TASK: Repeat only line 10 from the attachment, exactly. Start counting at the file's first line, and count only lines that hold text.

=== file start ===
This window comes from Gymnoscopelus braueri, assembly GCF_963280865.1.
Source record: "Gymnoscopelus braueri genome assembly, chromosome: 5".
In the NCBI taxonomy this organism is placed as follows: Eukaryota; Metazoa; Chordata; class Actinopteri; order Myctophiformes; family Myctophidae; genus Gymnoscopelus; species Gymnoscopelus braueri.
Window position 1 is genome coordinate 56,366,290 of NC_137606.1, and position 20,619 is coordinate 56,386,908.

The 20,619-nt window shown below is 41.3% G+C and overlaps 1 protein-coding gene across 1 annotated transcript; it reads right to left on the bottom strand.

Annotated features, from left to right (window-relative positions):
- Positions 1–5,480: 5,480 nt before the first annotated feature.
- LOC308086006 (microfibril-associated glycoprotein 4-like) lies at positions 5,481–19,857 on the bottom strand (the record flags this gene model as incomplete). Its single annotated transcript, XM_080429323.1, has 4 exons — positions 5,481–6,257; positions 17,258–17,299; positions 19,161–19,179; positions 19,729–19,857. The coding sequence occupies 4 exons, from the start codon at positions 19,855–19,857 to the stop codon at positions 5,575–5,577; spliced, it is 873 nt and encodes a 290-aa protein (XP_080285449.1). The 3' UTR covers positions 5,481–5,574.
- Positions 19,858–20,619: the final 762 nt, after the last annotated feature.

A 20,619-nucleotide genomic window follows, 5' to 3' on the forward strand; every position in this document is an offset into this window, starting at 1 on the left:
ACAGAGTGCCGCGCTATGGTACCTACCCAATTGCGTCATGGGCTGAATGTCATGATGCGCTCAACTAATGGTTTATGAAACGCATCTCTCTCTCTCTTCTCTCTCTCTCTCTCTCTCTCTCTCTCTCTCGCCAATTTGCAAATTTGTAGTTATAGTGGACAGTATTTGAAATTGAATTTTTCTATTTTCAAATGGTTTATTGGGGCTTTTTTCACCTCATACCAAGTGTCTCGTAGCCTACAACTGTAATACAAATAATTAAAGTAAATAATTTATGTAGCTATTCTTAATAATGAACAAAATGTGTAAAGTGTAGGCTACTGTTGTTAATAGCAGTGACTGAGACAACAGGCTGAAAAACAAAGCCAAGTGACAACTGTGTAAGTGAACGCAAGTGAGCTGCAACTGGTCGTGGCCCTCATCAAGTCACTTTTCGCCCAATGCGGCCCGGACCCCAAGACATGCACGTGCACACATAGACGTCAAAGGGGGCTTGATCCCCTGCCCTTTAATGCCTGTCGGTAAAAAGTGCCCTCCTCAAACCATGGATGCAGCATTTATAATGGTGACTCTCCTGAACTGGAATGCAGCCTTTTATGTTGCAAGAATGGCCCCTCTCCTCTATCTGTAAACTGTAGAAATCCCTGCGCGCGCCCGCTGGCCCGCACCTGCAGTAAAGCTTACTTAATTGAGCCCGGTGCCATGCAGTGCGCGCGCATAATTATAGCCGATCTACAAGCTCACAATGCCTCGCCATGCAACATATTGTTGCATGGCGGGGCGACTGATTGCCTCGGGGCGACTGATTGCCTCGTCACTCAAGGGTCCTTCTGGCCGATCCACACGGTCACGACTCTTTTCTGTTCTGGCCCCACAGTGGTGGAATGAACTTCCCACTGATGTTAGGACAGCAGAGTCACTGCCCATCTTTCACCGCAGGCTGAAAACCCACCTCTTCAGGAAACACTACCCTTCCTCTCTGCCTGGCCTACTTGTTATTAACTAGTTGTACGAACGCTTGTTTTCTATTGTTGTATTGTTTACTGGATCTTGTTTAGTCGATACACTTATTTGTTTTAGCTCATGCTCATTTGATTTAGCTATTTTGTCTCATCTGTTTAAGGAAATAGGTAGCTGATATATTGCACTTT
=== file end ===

A 20,619-nucleotide genomic window follows, 5' to 3' on the forward strand; every position in this document is an offset into this window, starting at 1 on the left: